To write a wedding card for his six-year-old daughter to open on her special day, knowing he will not be there to see her marry – is the hardest thing Andy Priest has had to do.
He has managed to fill in cards and seal them for little Isobel to open every birthday until she is 21.
Andy, 45, who has a great sense of humour, has tailored each message as if he is watching her grow up. ‘You’ve grown into a beautiful little girl, and I am watching you and so proud of you supporting mummy’’ says one; another for her teenage years cheekily says she needs to help her mum more!
Andy still has not formed the words for her wedding wishes. He will, though, go out and buy a necklace for Isobel to wear down the aisle, and he will be with her in spirit.
Isobel was just two when Andy was diagnosed with leukaemia (cancer of the white blood cells). His three sons Declan, 23, Jordan, 21 and Liam, 18, from a previous relationship were old enough to understand but are finding it hard as they now live further away.
Sports-mad, super-fit and a body-builder, when Andy started to get severe leg pains in 2009 he knew something was wrong. Over the months it got worse yet his GP and doctors at the hospital where he lived in Oxford did not know why.
He said: “I was in so much pain, I could not sit down. My stomach had swelled out and I had lost one and a half stones in weight in two weeks. Looking back now they were the classic symptoms of cancer.”
A few months later in February 2010 the pain had got so bad Andy felt like he was dying; his wife Annette said he looked like he was. They dialled 999 and an ambulance took him to A&E – doctors said he had multiple organ failure and just two hours to live.
They diagnosed acute lymphoblastic leukaemia – more commonly a childhood cancer and extremely severe in adults, affecting just 350 a year.
Intensive chemotherapy, radiotherapy and whole-body radiation had to be started immediately if Andy was to stand a chance of surviving.
“We’ve got to start the treatment today, tomorrow will be too late. That’s what the doctors said,” recalled Annette. “They said there was a 20% survival rate and they had to hit it with everything.”
Amazingly he got through those two hours – they put it down to the fact that Andy was so fit – he regularly lifted weights, went swimming, played golf and squash.
After that he had to have a bone marrow transplant – fortunately his brother Jason was a match – and after the transplant, Andy had to spend several weeks in an isolated room.
“There was not time to hang around waiting for a donor, so we were lucky that Jason could help,” said Andy.
His quality of life has been blighted by many side effects from the treatment – lower resistance to infections, cataracts, diabetes, kidney, lung and heart problems (he has had three stents put in his heart), fatigue, memory loss and oesteroposis.
He also has severe gravt versus host disease (GVHD) a complication of high dose cancer treatment which occurs after a bone marrow transplant from another person.
His immune system was so low he caught many infections and was in and out of Churchill Hospital in Oxford.
But by the end of the year Andy was in ‘tentative’ remission – against all odds he had fought back and kept the leukaemia at bay. They could see a future again.
Sadly, not for long.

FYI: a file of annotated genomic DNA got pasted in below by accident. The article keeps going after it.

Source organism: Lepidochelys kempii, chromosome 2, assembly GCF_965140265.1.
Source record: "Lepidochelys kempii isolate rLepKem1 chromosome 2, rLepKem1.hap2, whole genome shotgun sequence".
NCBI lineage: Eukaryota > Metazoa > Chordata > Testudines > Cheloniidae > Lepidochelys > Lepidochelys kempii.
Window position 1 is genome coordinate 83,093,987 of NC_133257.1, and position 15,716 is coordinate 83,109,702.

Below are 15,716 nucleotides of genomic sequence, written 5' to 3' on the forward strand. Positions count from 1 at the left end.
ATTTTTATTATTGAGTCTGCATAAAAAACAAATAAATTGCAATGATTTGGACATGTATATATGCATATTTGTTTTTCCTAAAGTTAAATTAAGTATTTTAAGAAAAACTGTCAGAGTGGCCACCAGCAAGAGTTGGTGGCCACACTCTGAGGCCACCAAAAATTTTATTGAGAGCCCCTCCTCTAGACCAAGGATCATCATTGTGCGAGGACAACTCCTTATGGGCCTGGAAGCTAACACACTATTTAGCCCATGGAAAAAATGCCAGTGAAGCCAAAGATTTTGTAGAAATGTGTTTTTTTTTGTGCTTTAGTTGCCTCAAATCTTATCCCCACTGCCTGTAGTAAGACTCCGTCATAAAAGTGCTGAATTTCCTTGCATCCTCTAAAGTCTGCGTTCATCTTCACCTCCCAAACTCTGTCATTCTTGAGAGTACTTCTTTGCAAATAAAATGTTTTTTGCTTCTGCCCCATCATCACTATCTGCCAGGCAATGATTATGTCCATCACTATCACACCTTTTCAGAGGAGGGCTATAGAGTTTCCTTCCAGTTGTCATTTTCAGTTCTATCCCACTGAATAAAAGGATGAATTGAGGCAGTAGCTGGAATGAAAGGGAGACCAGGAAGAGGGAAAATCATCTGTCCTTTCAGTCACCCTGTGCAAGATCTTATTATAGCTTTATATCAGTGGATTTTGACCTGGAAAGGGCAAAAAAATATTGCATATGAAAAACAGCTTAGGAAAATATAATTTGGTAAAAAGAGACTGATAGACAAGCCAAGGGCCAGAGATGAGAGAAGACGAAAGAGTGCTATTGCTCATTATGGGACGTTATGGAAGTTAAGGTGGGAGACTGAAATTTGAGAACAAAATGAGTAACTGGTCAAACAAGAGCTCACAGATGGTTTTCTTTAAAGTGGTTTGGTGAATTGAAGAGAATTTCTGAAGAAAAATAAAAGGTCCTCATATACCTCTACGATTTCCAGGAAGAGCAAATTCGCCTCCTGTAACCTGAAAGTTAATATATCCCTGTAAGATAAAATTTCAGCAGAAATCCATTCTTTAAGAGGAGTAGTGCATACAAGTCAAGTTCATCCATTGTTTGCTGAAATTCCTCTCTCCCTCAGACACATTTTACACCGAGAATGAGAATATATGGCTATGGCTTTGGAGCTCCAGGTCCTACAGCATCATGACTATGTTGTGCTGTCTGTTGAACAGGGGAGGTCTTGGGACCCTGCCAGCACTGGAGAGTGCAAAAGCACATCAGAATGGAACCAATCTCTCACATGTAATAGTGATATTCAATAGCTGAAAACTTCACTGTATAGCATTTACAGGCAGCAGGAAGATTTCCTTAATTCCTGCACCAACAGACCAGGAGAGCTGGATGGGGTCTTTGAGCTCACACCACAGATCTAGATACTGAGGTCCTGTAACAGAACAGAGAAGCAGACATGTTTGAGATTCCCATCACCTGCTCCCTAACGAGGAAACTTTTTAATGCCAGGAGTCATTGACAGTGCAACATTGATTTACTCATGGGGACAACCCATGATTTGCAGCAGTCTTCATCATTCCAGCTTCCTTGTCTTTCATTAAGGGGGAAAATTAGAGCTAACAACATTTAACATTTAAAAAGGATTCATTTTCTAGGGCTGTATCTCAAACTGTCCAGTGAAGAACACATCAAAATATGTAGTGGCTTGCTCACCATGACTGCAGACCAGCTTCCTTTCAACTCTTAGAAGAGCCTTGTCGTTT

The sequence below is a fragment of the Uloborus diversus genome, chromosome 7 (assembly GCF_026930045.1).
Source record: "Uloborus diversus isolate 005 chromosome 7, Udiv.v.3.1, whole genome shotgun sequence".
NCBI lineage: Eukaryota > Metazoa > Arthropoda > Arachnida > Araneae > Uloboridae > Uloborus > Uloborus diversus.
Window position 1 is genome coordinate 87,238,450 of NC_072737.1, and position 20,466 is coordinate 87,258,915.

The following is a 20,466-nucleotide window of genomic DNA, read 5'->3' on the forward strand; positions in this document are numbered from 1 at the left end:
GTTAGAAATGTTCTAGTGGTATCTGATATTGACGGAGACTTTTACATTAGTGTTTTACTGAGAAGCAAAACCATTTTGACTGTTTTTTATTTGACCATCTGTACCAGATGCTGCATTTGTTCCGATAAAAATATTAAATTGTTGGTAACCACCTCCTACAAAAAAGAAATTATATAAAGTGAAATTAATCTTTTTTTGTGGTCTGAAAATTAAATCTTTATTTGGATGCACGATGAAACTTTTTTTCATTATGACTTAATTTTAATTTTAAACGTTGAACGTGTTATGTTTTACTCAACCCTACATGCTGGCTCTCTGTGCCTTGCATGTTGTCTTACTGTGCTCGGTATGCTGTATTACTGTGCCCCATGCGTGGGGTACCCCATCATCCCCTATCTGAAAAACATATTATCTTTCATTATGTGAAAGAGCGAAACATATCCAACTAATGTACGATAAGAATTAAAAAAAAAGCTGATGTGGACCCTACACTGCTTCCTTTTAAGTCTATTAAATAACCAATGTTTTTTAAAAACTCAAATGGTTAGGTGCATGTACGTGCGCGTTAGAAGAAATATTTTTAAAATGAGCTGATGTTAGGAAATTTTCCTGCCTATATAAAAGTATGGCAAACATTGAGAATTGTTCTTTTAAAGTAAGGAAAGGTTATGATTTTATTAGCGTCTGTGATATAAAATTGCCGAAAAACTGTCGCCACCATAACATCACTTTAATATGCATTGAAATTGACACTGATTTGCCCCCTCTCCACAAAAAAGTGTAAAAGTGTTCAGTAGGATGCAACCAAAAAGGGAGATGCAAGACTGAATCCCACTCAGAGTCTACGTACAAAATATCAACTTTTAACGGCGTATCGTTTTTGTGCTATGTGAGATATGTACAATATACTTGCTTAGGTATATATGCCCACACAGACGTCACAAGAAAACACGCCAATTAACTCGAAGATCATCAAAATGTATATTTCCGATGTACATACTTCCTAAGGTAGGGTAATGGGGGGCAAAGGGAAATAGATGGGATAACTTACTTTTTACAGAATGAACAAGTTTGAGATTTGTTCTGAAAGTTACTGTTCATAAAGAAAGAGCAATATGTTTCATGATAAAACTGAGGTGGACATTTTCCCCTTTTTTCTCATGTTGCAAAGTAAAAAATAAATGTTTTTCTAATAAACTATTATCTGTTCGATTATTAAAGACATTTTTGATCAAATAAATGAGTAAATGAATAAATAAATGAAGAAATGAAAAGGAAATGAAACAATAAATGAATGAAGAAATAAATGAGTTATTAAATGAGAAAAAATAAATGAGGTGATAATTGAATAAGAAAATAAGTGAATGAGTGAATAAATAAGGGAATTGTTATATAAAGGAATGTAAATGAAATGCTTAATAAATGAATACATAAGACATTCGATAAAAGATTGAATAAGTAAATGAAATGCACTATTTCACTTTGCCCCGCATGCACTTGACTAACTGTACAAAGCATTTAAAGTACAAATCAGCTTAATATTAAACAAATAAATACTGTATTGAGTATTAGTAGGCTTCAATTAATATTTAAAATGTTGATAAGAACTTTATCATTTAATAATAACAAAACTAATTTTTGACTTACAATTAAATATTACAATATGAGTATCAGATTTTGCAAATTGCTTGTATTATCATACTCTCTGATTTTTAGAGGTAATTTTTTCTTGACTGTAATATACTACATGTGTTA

In January 2012 there was more bad news. Andy had contracted a serious bacterial infection called Pseudomonas. He now had permanent lung damage the only thing that could save him was a lung transplant, but the operation was too risky. The infection will kill him.
“It was crap. I had thought ‘brilliant’ I’ve got through leukaemia, there is light at the end of the tunnel. It was a miracle I got through those first two hours and then to get the blow that this was going to kill me; we just couldn’t believe it. I can feel it has got worse. I can feel it attacking me, my lungs.”
While in hospital his beloved mum Janet died of pancreatic cancer and his nan passed away six months later.
Breathless, weak, unable to sleep, lift up his daughter or do much for himself, Andy looks like a shadow of his former self. He is not. He is still Andy, a fighter, forthright, chatty and sociable with that wicked wit.
As we talk in their living room, the extraordinary love between Andy and Annette, who have been together for 18 years and married in 2001, is clear. The volley of banter goes back and forth between them, the seriousness of our conversation is interspersed with many more laughs than tears. They know each other inside out, Annette, 46, rubs his back while he struggles for breath, she has to speak for him when he gets tired and give him gentle reminders. He has been prescribed morphine for the constant pain, has six nebulisers a day and 30 tablets.
Andy had to give up his company – a Hydraulics and Engineering Company – and Annette her job – so she could care for Andy full-time. They had no money and did not know what to do. They had always worked, never claimed benefits.
Annette said: “When I went to the benefits interview at the Job Centre I was so humiliated; I broke down crying. We had no money and they were questioning why; they had no sensitivity towards our situation.”
Around this time they were approached through Sobell House Hospice in Oxford to appear in the Channel 4 documentary My Last Summer, which tackles taboos around death. Andy was one of five terminally ill people who talked frankly about their experiences as they faced the last months of their lives. The filming started in October 2012; the four became Andy’s friends.